Silver is a precious metal. It is highly malleable, and is the most reflective metal on the planet.
Because of this malleability, Silver can be easily worked into a piece of jewelry, but it could also be easily bent or deformed. That is why, silversmiths mix it with a harder metal to make it more durable. The alloy metal is usually Copper (most common in Mexican Sterling Silver) or Nickel, since neither metal affect the color or reflectiveness of the silver
.925 Silver or Sterling Silver: In order to be labeled Sterling Silver the alloy needs to contain a minimum of .925 silver, this is the most commonly used percentage for silver jewelry. Mixed with 92.5% Pure Silver is typically 7.5% Copper or 7.5% Nickel.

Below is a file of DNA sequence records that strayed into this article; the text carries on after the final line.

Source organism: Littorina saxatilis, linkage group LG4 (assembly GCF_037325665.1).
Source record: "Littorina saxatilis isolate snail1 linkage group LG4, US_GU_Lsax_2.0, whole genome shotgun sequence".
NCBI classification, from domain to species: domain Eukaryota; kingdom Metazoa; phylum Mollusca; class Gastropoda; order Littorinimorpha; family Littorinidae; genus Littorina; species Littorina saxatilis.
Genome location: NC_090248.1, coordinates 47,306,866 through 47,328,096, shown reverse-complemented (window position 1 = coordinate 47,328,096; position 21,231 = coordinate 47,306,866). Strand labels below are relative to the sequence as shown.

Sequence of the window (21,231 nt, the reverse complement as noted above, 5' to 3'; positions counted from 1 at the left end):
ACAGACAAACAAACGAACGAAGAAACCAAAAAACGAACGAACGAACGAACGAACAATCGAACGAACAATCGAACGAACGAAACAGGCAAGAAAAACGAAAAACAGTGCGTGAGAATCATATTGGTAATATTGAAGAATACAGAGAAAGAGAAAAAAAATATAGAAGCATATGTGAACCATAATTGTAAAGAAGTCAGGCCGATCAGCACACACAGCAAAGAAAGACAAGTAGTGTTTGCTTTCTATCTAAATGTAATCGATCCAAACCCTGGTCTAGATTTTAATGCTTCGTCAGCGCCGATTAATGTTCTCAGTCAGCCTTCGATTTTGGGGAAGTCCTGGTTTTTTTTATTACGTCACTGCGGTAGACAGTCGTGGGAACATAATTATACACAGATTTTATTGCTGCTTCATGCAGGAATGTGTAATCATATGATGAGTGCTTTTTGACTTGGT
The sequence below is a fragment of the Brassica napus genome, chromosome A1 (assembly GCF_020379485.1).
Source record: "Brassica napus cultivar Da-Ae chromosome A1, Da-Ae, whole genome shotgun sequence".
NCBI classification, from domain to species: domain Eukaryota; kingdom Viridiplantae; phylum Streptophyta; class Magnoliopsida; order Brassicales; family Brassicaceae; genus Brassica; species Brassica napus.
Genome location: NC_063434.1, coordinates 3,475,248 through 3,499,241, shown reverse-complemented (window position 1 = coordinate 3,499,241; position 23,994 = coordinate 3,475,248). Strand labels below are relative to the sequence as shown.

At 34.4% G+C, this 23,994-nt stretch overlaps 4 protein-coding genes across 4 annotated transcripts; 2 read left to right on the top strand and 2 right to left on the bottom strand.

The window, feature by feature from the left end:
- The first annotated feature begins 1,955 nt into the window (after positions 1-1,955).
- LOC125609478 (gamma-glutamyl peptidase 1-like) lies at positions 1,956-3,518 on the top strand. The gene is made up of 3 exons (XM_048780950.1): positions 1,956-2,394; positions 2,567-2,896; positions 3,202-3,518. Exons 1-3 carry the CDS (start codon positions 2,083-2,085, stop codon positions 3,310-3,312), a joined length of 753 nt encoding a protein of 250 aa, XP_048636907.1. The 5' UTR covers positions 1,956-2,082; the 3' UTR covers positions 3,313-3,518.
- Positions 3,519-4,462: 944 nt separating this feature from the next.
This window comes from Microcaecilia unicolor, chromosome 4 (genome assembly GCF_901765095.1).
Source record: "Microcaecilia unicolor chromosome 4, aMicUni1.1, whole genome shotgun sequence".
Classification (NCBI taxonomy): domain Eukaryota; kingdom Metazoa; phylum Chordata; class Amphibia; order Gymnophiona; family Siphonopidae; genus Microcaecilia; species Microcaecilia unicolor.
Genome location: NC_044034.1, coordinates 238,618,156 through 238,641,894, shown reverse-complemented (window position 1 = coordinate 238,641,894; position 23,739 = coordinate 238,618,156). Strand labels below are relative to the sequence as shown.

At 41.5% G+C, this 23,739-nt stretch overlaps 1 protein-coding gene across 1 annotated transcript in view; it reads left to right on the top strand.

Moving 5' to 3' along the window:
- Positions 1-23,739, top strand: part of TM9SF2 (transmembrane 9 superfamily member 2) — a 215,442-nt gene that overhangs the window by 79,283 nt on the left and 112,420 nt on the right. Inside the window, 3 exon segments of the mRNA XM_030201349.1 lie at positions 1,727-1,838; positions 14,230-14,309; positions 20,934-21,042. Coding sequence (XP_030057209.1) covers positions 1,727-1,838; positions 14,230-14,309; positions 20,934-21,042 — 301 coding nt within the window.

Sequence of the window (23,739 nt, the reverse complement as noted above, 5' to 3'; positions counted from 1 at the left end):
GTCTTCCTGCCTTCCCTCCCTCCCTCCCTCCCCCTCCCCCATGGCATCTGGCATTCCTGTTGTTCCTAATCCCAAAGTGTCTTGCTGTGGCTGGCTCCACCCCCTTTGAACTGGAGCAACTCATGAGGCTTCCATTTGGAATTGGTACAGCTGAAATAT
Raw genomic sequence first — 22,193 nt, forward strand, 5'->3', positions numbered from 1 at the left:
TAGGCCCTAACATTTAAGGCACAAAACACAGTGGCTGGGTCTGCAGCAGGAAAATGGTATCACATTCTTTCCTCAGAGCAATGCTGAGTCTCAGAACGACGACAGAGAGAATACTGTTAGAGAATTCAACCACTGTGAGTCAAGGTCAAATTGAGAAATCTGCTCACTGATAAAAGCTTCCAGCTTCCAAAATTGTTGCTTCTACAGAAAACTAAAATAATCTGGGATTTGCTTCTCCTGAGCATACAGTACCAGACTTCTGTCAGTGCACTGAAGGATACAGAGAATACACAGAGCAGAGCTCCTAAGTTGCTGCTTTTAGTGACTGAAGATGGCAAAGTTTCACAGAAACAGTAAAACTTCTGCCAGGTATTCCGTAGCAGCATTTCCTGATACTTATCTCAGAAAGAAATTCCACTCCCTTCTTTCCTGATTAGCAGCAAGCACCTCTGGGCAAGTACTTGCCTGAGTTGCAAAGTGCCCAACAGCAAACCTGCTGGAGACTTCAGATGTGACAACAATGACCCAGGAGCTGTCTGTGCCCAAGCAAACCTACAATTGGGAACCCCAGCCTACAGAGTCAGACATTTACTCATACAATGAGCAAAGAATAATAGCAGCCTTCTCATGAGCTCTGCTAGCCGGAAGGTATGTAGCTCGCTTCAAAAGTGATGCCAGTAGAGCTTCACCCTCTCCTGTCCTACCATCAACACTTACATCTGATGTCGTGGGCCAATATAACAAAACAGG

.950 Silver is also a combination of the same metal, and in this case the percentages are: 95% pure silver and 5% other metal. This type of silver tends to be a little whiter and shinier than Sterling Silver.
.999 Silver is basically 99% pure silver and 1% copper. It is also called Pure Silver or Fine Silver. This type of silver, because it tends to be softer it is only used in jewelry that requires weaving or that has a very intricate design.